Interesting birdseye view of Bergen, Norway and pair of maps showing the conquests of King Gustav Adolphus of Sweden in Poland, Lithuania and the German Empire.
Gustavus Adolphus (1594 - 1632) was born in Stockholm in. He was the oldest son of King Charles IX of Sweden of the Vasa dynasty and his second wife, Christina of Holstein-Gottorp. Upon his father's death in 1611, a Gustav inherited the throne, as well as an ongoing dynastic dispute with his Polish cousin Sigismund III of Poland who, in the years prior to the Thirty Years' War, was forced to let go of the throne of Sweden to Gustav's father. Sigismund III wanted to regain the throne of Sweden and tried to force Gustav Adolph to renounce the title.\
Gustavus invaded Livonia when he was 31, beginning the Polish-Swedish War (1625-1629). He intervened on behalf of the Lutherans in Germany, who opened the gates to their cities to him. His reign became famous from his actions a few years later when in June 1630, he landed in Germany, continuing Sweden's involvement in the ongoing Thirty Years' War. Gustavus intervened on the anti-Imperial side, which at the time was losing to the Holy Roman Empire and its Catholic allies; the Swedish forces would quickly reverse that situation.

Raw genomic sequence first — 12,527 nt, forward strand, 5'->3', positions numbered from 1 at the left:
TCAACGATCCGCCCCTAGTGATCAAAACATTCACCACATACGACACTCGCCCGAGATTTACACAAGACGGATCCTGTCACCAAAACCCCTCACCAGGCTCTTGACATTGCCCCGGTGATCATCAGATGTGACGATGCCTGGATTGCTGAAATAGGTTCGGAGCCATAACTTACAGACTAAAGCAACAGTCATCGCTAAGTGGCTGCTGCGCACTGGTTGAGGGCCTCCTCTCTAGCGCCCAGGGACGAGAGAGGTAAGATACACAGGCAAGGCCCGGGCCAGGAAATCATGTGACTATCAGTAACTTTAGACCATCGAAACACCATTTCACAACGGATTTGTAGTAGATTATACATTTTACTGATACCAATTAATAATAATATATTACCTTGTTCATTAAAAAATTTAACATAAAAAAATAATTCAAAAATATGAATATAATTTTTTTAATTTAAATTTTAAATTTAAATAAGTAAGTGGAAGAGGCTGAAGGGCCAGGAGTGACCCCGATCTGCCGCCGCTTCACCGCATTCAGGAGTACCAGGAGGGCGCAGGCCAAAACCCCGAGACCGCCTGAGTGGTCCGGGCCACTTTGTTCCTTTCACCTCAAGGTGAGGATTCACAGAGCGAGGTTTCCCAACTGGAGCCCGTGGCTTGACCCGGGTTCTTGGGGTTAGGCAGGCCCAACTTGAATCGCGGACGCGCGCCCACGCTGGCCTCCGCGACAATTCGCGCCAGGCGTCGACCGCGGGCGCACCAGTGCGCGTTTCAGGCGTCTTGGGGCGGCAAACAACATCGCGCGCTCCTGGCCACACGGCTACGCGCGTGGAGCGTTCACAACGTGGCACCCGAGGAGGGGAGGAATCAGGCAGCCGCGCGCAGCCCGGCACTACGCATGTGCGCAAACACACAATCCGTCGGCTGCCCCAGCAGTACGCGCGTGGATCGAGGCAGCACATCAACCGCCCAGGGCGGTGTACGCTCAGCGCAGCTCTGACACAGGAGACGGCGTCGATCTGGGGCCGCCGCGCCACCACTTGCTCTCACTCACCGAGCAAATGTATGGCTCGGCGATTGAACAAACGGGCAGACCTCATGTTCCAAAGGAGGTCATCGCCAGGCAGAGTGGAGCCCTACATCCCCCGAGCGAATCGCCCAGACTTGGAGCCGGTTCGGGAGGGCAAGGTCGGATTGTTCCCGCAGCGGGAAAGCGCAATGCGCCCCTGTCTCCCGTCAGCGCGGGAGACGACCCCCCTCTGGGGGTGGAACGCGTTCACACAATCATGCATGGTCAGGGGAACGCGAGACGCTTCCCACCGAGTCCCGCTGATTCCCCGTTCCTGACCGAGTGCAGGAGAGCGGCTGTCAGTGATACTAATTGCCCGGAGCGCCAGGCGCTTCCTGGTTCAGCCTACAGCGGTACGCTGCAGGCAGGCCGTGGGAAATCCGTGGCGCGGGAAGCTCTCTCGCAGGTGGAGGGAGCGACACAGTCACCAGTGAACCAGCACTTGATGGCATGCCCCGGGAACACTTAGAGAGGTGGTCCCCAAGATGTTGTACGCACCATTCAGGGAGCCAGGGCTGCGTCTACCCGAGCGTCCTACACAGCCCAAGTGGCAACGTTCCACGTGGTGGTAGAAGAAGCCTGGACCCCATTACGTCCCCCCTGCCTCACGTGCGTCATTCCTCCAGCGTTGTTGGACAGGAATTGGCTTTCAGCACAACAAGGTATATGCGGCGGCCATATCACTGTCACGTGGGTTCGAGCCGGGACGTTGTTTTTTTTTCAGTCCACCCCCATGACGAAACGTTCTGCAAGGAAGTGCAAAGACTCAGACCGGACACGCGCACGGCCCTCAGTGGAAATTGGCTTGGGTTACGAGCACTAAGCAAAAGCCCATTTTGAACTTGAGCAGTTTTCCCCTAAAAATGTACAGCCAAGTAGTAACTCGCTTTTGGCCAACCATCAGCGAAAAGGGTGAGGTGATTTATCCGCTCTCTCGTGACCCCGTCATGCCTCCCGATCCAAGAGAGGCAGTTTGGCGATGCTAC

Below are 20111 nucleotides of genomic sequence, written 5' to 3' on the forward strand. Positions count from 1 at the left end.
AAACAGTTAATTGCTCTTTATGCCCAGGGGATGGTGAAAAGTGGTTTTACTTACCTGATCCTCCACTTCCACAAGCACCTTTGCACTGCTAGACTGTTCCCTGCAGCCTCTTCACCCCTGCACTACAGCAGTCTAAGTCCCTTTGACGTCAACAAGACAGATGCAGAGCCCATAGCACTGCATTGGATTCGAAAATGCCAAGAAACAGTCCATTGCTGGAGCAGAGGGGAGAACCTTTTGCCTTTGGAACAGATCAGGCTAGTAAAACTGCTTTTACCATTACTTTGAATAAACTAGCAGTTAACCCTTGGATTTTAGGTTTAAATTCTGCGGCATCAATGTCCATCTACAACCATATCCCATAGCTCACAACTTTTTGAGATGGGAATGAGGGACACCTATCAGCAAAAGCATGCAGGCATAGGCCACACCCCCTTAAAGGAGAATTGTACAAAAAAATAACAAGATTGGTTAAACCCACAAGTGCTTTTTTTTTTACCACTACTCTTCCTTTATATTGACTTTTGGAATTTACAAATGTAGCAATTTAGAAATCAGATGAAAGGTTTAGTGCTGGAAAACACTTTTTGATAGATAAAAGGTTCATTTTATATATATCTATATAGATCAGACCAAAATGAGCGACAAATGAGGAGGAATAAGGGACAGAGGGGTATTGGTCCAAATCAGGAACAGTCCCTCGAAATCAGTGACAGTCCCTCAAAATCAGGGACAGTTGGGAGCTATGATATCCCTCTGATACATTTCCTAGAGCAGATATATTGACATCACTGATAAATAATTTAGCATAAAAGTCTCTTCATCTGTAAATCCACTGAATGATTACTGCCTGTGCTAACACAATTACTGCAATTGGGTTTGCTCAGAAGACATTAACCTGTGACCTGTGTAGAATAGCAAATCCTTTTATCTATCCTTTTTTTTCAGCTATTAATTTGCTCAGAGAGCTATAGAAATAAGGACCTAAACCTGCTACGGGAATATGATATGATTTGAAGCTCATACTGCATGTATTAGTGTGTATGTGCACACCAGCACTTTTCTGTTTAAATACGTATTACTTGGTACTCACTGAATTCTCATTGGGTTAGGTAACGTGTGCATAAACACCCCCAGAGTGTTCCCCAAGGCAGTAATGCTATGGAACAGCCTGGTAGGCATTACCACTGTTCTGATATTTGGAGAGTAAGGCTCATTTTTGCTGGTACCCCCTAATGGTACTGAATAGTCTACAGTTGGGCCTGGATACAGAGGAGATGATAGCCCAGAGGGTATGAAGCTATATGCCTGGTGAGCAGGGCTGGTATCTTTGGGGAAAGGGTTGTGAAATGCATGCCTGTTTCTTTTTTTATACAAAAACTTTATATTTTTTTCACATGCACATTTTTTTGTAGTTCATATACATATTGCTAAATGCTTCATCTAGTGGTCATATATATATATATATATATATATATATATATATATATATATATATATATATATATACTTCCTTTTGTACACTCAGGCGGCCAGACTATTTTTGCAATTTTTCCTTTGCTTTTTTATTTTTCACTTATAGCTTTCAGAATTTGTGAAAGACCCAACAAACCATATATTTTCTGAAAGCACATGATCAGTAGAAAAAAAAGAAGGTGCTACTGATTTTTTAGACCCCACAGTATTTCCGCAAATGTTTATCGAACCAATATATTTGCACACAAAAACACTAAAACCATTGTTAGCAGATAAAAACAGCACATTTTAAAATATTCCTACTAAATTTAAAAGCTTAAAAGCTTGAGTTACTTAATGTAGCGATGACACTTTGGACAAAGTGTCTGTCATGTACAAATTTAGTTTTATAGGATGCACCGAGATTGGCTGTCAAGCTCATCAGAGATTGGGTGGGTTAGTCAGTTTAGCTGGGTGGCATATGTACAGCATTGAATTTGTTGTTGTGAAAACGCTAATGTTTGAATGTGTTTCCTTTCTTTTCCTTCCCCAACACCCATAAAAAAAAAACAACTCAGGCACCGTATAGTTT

Gustavus was married to Maria Eleonora of Brandenburg, the daughter of John Sigismund, Elector of Brandenburg, and chose the Prussian city of Elbing as the base for his operations in Germany. He died in the Battle of Lützen in 1632.
Henri Abraham Chatelain (1684-1743) was a Huguenot pastor of Parisian origins. Chatelain proved a successful businessman, creating lucrative networks in London, The Hague, and then Amsterdam. He is most well known for the Atlas Historique, published in seven volumes between 1705 and 1720. This encyclopedic work was devoted to the history and genealogy of the continents, discussing such topics as geography, cosmography, topography, heraldry, and ethnography. Published thanks to a partnership between Henri, his father, Zacharie, and his younger brother, also Zacharie, the text was contributed to by Nicolas Gueudeville, a French geographer. The maps were by Henri, largely after the work of Guillaume Delisle, and they offered the general reader a window into the emerging world of the eighteenth century.